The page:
Spent today running errands of many types around town, which was great.  Had a lovely lunch at Kathmandu, and picked up some tasty goods at the Co-op.  It’s so nice to be around town without any particular aim and with no time constraints.  Lovely day.  Capped it off by daydreaming through what I wanted to do with the front yard and garden, and hammered out some semi-concrete plans with Lewis.  I’m rather looking forward to some yard work, maybe tomorrow, and I hope the weather warms up a little, it’s been really breezy.


This is the most social day I’ve had in ages!  I may wax poetic about the two wonderful groups of people we saw today… but I don’t think words really capture the feeling of comradrie and fulfillment I’m left with.  In short, we got up early to go to Berkeley and have Thai brunch for our old co-worker’s birthday.  The whole team was there, and it was so wonderful to be with the work group.  That’s a truly special group of people, and I’m really hoping we can make good on the plan to do another Afghan food / Bollywood night with them while we’re on spring break.  We definitely need to spend more time with them.  Thai brunch was a little strange this morning, because it turns out it was the 100th day of mourning for the death of the founder of the temple, so they were having a big funeral next door to the brunch-having, and the place was crawling with monks (it’s a temple, so it should be, but these were out-of-town-type monks all congregating to show their regards) and the usual Berkeley crowd as well.  They weren’t charging for brunch today since it was sort of a special day, they were just asking for donations instead in remembrance of their departed abbot.  We paid what we would have normally, but it was still a nice gesture.

After a lovely brunch, we headed back up to Davis and squeezed in a little work (and made some chocolate chip cookies!) before going over to our friend Ben’s place for his birthday.  This was another really great crowd –  old school Davis folks of the Ben’s family and family friends varieties, as well as a few Ben-friends I’ve come to know and enjoy.  It’s funny, I think of Ben as one of the most social, connected people in town, and yet I’m at his birthday party and I know almost everyone there through one event or another by now… from other parties, from the brunch club, from cribbage nights, people who were at my wedding I didn’t even realize I knew… The longer I’m in Davis, and the longer Lewis and I are together, the more old-worn-shoe all these parties get.  It’s a really gratifying feeling.  I’ve done so much moving around in my life, lived in so many houses and places and cities, and had so many different groups of friends… so on nights like tonight, it starts to feel like maybe I’m settled, and maybe there’s joy and comfort to be had in maintaining a loose network like this for decades.  I can’t count the number of times I’ve been at a Davis house party, dreading that I don’t know anyone but Lewis well enough to feel like I could chat them up, feeling like the out-of-town novelty with no intrinsic value.  This doesn’t happen so much any more.  There are no new “scary” people left to meet!  Just lots of nice people doing interesting things with their lives that I’m happy to talk with.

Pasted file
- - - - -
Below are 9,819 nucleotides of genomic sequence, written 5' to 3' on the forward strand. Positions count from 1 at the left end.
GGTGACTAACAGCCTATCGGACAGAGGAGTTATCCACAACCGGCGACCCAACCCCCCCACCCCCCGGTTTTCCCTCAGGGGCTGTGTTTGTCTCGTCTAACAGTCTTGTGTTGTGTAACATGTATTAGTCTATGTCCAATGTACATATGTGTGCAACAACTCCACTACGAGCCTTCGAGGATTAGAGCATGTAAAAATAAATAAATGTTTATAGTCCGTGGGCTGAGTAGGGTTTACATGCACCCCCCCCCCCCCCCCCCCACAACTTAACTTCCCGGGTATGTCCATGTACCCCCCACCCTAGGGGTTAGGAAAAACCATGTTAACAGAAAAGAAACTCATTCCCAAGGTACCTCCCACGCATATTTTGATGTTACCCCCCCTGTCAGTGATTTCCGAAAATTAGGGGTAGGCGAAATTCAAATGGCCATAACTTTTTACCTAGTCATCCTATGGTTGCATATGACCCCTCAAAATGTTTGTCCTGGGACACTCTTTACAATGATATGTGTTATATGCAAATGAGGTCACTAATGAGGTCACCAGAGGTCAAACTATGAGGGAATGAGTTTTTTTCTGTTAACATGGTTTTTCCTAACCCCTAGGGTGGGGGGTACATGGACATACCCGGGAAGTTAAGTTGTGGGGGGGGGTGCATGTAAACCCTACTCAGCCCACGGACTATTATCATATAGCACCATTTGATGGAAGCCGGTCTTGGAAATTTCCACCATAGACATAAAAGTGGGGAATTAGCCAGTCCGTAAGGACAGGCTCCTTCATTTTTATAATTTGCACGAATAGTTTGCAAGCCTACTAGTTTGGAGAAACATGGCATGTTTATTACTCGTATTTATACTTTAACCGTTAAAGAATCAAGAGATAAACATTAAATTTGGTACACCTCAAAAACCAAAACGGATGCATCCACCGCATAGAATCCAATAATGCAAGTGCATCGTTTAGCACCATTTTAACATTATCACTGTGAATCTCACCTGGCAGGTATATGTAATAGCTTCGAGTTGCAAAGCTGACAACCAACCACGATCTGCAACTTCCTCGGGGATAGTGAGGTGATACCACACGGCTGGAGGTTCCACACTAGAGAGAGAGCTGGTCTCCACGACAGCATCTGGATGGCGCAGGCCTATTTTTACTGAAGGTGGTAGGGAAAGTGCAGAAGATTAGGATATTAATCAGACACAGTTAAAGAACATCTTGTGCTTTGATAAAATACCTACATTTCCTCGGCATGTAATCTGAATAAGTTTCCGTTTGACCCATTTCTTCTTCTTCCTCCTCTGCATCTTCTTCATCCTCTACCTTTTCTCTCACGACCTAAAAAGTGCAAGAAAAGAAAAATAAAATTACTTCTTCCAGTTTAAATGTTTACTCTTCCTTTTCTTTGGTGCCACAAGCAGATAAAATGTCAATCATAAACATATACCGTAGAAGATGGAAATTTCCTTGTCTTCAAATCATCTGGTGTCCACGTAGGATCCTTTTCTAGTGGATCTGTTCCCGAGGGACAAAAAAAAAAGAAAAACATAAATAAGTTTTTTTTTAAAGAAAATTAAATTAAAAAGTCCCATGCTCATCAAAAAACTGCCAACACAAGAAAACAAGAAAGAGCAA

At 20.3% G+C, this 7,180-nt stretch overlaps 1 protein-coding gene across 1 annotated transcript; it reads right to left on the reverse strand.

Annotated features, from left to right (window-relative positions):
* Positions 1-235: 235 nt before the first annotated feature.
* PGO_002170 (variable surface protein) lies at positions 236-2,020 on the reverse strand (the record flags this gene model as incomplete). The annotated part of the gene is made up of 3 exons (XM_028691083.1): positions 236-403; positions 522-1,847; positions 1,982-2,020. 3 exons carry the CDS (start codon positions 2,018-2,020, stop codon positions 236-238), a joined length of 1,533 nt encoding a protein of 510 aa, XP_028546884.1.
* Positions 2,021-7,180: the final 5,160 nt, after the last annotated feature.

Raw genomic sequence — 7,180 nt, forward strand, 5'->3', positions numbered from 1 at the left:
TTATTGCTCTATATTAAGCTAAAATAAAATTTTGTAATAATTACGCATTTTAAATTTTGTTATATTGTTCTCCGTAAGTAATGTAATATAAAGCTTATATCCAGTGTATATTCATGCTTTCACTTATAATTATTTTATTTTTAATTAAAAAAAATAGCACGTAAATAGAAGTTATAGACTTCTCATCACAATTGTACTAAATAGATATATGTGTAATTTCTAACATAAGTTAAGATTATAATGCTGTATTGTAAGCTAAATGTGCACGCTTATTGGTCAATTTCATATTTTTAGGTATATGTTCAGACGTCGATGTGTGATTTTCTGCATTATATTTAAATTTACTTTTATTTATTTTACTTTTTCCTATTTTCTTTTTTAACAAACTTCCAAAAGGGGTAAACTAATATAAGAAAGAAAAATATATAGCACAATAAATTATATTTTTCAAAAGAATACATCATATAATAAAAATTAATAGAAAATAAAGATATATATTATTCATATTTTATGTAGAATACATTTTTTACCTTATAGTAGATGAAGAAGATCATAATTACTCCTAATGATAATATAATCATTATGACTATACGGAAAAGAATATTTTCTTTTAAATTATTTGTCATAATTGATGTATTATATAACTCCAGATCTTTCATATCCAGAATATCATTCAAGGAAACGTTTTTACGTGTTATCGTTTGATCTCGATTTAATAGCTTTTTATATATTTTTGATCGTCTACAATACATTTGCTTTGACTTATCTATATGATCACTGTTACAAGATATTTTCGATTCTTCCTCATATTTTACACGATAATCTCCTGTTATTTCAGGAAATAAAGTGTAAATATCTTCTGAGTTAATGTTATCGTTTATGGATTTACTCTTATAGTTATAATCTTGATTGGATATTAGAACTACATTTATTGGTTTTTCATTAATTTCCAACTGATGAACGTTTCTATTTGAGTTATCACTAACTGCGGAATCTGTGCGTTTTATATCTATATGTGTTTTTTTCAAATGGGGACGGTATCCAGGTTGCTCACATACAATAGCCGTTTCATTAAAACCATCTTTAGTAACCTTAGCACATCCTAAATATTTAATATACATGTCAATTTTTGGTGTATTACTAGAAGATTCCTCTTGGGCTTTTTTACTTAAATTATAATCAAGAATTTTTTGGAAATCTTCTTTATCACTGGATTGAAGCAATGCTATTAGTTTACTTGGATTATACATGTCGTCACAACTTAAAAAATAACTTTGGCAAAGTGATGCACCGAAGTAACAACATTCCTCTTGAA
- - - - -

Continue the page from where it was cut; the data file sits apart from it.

So we’ll call this a rousing success of a day, in a time when both Lewis and I should probably have been home working.  But I think we’re both better off for having had a chance, even in the busiest of times, to connect with our roots and get our heads out of our books.   Yay!


It’s been almost 20 days since post-the-last. Egad! I’m not sure I’m going to spend much time recapping those days. Let it suffice to say that there was a mad rush at packing, a furniture move sooner than planned, several box-gathering trips, several cleaning adventures, and a long, long series of unpacking and fidgeting days. In the last few days we’ve managed to get the last of the big boxes out of the way and have worked up to hanging pictures and arranging rooms. Woot!

We had a really productive day yesterday, hitting up the Co-op (my new love!), the Village Bakery, the Artery for a belated anniversary present (and a sweet calligraphy pen!), and The Paint Chip for framing. We must have spent at least an hour trying to figure out how to frame two sets of three odd-sized works of art. The girl there was so cooperative and indulged our sense of cheapness and eventually helped us figure out how to strike the perfect balance of cheap and decent looking. Ended up getting cheap ready-to-use type frames (with glass and all) and having them cut custom mats for them, and then float-mounting them ourselves. I can’t believe how well it all turned out! First art up in the new house!

Oo, we also had a very excellent party last night at Dylan’s house. I may have drank most of a bottle of wine by myself. I hardly ever drink, but apparently I was in the mood last night, and I must say it turned out to be a really great night. Good company, good drinks, all that. I’m also surprisingly completely not hung over this morning. I don’t know if it was the banana and peanuts and water Lewis fed me when we got home, or if I didn’t drink as much as I thought, or what… but woke up (rather late) this morning and all was well! Only amusing thing to note (other than there being a guy at the party last night who was the perfect combination of Sean Nelson and Scott Greider…) was that Lewis and I took a route through UCD campus to get home last night and definitely ended up riding through a sprinkler. Very surprising at 2 am. Oh, and we had to do a drunken tire patching job before we could take off. Great success!